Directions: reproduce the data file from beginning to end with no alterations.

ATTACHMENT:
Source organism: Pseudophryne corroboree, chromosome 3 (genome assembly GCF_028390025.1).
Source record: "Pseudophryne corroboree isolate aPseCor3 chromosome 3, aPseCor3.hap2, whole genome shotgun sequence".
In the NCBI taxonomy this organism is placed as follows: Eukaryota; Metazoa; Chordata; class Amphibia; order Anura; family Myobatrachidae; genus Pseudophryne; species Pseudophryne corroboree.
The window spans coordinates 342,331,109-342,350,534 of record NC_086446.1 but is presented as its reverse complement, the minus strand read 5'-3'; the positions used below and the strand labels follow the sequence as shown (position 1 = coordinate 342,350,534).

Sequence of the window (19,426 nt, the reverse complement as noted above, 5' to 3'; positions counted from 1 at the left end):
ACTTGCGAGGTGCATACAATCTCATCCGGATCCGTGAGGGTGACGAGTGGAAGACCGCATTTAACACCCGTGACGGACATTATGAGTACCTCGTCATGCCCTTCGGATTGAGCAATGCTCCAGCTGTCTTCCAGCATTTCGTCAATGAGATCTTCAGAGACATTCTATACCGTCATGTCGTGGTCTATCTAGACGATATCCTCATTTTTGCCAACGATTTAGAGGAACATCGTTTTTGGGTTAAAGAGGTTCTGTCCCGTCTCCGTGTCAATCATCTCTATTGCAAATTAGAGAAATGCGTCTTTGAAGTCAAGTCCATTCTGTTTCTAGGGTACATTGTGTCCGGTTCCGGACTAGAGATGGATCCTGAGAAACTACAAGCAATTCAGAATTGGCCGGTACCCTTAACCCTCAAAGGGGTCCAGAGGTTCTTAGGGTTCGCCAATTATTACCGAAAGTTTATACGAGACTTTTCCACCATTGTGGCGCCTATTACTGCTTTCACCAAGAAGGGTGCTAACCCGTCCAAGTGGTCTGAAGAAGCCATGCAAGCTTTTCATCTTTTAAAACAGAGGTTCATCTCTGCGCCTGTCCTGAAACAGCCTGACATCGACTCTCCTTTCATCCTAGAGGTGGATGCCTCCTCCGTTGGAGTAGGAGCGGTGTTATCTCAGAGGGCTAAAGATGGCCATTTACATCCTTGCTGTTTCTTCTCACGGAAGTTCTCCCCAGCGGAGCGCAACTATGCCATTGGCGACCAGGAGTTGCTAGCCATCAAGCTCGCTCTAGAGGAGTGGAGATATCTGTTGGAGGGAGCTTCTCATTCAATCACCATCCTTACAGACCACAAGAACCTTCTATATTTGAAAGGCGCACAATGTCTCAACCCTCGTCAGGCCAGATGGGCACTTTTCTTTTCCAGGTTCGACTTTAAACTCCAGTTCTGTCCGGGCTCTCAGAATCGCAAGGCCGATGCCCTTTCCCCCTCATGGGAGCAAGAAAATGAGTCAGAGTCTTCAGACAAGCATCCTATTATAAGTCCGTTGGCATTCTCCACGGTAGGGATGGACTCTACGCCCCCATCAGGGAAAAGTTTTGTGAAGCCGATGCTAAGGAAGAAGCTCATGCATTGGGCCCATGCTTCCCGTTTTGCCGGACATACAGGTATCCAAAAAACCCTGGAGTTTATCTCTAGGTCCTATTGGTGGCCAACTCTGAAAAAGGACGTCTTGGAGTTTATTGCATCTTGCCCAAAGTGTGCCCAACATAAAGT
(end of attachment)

Source organism: Pseudophryne corroboree, chromosome 3 (genome assembly GCF_028390025.1).
Source record: "Pseudophryne corroboree isolate aPseCor3 chromosome 3, aPseCor3.hap2, whole genome shotgun sequence".
In the NCBI taxonomy this organism is placed as follows: Eukaryota; Metazoa; Chordata; class Amphibia; order Anura; family Myobatrachidae; genus Pseudophryne; species Pseudophryne corroboree.
The window spans coordinates 342,331,109-342,350,534 of record NC_086446.1 but is presented as its reverse complement, the minus strand read 5'-3'; the positions used below and the strand labels follow the sequence as shown (position 1 = coordinate 342,350,534).

Sequence of the window (19,426 nt, the reverse complement as noted above, 5' to 3'; positions counted from 1 at the left end):
ACTTGCGAGGTGCATACAATCTCATCCGGATCCGTGAGGGTGACGAGTGGAAGACCGCATTTAACACCCGTGACGGACATTATGAGTACCTCGTCATGCCCTTCGGATTGAGCAATGCTCCAGCTGTCTTCCAGCATTTCGTCAATGAGATCTTCAGAGACATTCTATACCGTCATGTCGTGGTCTATCTAGACGATATCCTCATTTTTGCCAACGATTTAGAGGAACATCGTTTTTGGGTTAAAGAGGTTCTGTCCCGTCTCCGTGTCAATCATCTCTATTGCAAATTAGAGAAATGCGTCTTTGAAGTCAAGTCCATTCTGTTTCTAGGGTACATTGTGTCCGGTTCCGGACTAGAGATGGATCCTGAGAAACTACAAGCAATTCAGAATTGGCCGGTACCCTTAACCCTCAAAGGGGTCCAGAGGTTCTTAGGGTTCGCCAATTATTACCGAAAGTTTATACGAGACTTTTCCACCATTGTGGCGCCTATTACTGCTTTCACCAAGAAGGGTGCTAACCCGTCCAAGTGGTCTGAAGAAGCCATGCAAGCTTTTCATCTTTTAAAACAGAGGTTCATCTCTGCGCCTGTCCTGAAACAGCCTGACATCGACTCTCCTTTCATCCTAGAGGTGGATGCCTCCTCCGTTGGAGTAGGAGCGGTGTTATCTCAGAGGGCTAAAGATGGCCATTTACATCCTTGCTGTTTCTTCTCACGGAAGTTCTCCCCAGCGGAGCGCAACTATGCCATTGGCGACCAGGAGTTGCTAGCCATCAAGCTCGCTCTAGAGGAGTGGAGATATCTGTTGGAGGGAGCTTCTCATTCAATCACCATCCTTACAGACCACAAGAACCTTCTATATTTGAAAGGCGCACAATGTCTCAACCCTCGTCAGGCCAGATGGGCACTTTTCTTTTCCAGGTTCGACTTTAAACTCCAGTTCTGTCCGGGCTCTCAGAATCGCAAGGCCGATGCCCTTTCCCCCTCATGGGAGCAAGAAAATGAGTCAGAGTCTTCAGACAAGCATCCTATTATAAGTCCGTTGGCATTCTCCACGGTAGGGATGGACTCTACGCCCCCATCAGGGAAAAGTTTTGTGAAGCCGATGCTAAGGAAGAAGCTCATGCATTGGGCCCATGCTTCCCGTTTTGCCGGACATACAGGTATCCAAAAAACCCTGGAGTTTATCTCTAGGTCCTATTGGTGGCCAACTCTGAAAAAGGACGTCTTGGAGTTTATTGCATCTTGCCCAAAGTGTGCCCAACATAAAGT